7. Failure to file Forms 5500 or filing late Forms 5500.

An alarming number of fully-insured plans fail to file Form 5550 in a timely fashion.

The ERISA filing requirement affects large employers – 100 or more covered participants (i.e., enrolled employees) at the start of the plan year. Small employers may need to file if any of their plans are considered funded, as we described in mistake #4. If an employer has an ERISA wrap plan document in place, they will need to file for all of their wrapped benefits if one component benefit goes over the 100-participant threshold at the start of the plan year. 

Form 5500 filing is due the last day of the 7th month after the end of the plan year. For example, calendar year plans (ending on December 31) must file Form 5500 by July 31 of the following year. A 2 ½ month extension can be granted by filing Form 5558 by the original Form 5500 filing deadline.

Recommendation: Be proactive. Have you missed a required filing? Utilize the delinquent filer voluntary compliance program (DFVCP) to cap any potential penalties or fines. Penalties for not filing Form 5500 have increased almost 100% as of August 1, 2016. Don’t wait until you’re audited to become compliant with Form 5500 requirements!

What are some common penalties for noncompliance for small businesses?

Here is where it really gets interesting and employers should take notice on the penalties that can apply to their business. Check out the latest numbers for 2019.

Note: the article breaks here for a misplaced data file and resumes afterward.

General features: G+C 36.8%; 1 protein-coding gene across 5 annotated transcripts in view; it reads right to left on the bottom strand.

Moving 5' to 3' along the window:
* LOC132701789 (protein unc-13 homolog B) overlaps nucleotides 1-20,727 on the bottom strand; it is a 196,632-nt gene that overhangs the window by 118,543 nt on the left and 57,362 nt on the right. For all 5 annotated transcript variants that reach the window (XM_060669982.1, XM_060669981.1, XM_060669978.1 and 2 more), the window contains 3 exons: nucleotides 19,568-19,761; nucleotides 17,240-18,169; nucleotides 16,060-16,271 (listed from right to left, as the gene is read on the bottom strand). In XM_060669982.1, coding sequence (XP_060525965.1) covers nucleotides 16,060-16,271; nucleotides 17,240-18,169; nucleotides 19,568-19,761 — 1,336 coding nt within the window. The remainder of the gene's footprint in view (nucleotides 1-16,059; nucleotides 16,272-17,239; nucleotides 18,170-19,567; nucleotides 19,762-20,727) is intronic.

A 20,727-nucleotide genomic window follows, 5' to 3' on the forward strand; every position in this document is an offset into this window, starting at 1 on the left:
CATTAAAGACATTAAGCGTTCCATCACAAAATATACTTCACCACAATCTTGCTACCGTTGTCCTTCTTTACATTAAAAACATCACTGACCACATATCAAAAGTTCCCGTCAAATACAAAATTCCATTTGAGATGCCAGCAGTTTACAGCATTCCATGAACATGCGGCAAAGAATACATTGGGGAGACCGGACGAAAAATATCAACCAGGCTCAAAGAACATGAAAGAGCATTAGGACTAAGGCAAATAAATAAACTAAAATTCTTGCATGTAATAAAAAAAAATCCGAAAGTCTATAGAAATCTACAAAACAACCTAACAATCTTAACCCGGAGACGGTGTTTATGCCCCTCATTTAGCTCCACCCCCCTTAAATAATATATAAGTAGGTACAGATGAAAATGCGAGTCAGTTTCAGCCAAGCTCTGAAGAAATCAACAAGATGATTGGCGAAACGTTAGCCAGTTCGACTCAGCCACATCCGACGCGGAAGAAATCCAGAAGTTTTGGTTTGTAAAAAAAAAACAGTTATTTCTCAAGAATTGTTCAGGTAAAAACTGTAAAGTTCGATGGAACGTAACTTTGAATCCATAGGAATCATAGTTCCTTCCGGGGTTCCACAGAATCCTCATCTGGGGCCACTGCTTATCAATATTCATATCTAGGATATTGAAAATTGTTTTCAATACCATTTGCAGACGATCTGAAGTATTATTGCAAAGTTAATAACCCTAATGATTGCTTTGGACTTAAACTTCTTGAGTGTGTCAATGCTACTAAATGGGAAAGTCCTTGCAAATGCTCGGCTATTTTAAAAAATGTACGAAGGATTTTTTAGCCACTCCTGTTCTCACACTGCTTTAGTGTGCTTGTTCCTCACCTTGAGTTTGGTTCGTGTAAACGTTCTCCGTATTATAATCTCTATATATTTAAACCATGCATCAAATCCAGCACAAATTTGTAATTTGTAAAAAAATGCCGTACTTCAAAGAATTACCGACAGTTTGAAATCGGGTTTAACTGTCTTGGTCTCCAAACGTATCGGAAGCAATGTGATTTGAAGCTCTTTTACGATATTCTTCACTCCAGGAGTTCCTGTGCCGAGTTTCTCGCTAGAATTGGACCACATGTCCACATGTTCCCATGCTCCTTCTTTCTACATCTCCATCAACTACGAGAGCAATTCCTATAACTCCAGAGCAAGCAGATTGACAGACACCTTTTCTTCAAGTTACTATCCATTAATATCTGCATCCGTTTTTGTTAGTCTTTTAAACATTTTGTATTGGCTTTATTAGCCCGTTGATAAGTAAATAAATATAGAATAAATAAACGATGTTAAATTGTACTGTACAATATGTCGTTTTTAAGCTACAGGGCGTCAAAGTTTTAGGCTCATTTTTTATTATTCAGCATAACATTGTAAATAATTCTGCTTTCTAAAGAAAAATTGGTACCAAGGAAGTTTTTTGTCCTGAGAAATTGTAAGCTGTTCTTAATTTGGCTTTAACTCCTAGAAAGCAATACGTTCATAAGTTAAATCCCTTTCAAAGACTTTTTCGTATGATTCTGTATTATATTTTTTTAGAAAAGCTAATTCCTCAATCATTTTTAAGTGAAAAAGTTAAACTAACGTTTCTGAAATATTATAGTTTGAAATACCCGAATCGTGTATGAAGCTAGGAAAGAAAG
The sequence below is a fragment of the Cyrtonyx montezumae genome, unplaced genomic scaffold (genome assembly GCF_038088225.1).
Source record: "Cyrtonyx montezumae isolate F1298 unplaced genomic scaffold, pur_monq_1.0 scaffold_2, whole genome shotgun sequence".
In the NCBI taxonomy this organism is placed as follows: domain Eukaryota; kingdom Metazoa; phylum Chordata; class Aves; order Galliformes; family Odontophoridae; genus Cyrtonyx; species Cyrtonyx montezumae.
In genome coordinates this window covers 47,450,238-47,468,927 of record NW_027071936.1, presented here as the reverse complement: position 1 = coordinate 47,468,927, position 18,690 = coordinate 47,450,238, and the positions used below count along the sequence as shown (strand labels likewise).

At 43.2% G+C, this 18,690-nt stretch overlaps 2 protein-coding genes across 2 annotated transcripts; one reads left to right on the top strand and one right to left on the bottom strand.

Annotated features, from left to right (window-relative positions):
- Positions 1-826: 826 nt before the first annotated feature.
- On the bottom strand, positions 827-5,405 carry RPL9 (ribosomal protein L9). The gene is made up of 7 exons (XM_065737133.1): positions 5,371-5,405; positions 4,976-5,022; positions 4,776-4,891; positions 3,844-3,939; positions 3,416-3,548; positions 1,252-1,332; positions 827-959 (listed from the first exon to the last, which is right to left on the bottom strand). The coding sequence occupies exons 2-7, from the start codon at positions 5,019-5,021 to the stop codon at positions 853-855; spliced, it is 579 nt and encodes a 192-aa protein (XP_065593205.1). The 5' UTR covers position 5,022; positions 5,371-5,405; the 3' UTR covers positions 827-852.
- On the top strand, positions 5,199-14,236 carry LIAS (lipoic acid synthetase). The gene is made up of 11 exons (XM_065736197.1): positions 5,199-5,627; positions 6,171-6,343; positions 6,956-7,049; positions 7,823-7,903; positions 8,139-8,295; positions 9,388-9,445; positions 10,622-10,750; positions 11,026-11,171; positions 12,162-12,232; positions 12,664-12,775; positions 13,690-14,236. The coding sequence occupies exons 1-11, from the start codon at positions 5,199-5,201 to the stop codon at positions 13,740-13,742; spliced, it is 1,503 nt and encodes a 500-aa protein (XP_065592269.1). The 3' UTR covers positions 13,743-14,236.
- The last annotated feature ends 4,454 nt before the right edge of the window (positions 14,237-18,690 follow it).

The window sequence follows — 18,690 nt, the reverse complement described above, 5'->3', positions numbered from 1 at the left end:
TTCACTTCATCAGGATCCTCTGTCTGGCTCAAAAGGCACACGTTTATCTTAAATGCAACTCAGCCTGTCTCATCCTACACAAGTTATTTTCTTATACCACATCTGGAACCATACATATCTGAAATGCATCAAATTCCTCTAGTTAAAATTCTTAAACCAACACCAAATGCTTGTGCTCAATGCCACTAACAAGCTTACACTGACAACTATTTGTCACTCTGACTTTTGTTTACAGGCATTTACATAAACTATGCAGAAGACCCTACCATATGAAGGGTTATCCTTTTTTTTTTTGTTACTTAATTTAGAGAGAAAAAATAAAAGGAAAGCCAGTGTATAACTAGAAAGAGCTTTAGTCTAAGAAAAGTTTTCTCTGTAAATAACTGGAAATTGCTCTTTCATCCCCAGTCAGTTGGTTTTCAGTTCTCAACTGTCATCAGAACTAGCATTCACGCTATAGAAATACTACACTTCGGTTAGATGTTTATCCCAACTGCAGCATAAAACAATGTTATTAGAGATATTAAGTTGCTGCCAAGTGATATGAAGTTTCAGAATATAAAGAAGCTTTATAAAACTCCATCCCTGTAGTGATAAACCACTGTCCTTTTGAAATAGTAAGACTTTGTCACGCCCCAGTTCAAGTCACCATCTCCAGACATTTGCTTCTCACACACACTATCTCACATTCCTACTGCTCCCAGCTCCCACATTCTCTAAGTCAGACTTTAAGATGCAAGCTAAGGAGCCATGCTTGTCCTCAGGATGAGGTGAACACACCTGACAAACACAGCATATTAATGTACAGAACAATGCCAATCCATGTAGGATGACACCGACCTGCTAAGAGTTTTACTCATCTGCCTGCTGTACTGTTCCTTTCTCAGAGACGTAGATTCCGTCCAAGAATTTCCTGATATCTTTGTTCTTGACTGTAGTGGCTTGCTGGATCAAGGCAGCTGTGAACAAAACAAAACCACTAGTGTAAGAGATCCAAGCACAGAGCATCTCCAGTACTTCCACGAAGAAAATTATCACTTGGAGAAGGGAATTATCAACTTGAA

• Failure to file Form 5500 may cost $2,194 per day.
  • Failure to furnish information requested by the DOL is a penalty of $156 per day, not to exceed $1,566 per request.
  • Failure to file M-1 annual report for Multiple Employer Welfare Arrangements (MEWA) may cost $1,597 per day.
  • The penalty for failure to furnish required documents (e.g., SPD and Summary Annual Report (SAR)) to a requesting participant remains at $110 per day.
  • Penalty for failing to furnish a Summary of Benefits and Coverage (SBC), as required by the Affordable Care Act (ACA), also increased from $1,128 per failure to $1,156 per failure.

How can PrimePay help?

Cost-effective, legal quality documents and filings.

With our Premier ERISA Wrap Solution, you'll benefit from our industry-leading guarantee and legal compliance review of plan documents and Form 5500 filing.

Together, we can work toward:

  • Satisfying ERISA requirements.
  • Simplifying the amendment process and reducing filing risks.
  • Removing unnecessary filing fees and streamlining documentation (based on your needs).
  • Form 5500 filing.
  • Form 5500 remediation.

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Disclaimer: Please note that this is not all inclusive. Our guidance is designed only to give general information on the issues actually covered. It is not intended to be a comprehensive summary of all laws which may be applicable to your situation, treat exhaustively the subjects covered, provide legal advice, or render a legal opinion. Consult your own legal advisor regarding specific application of the information to your own plan.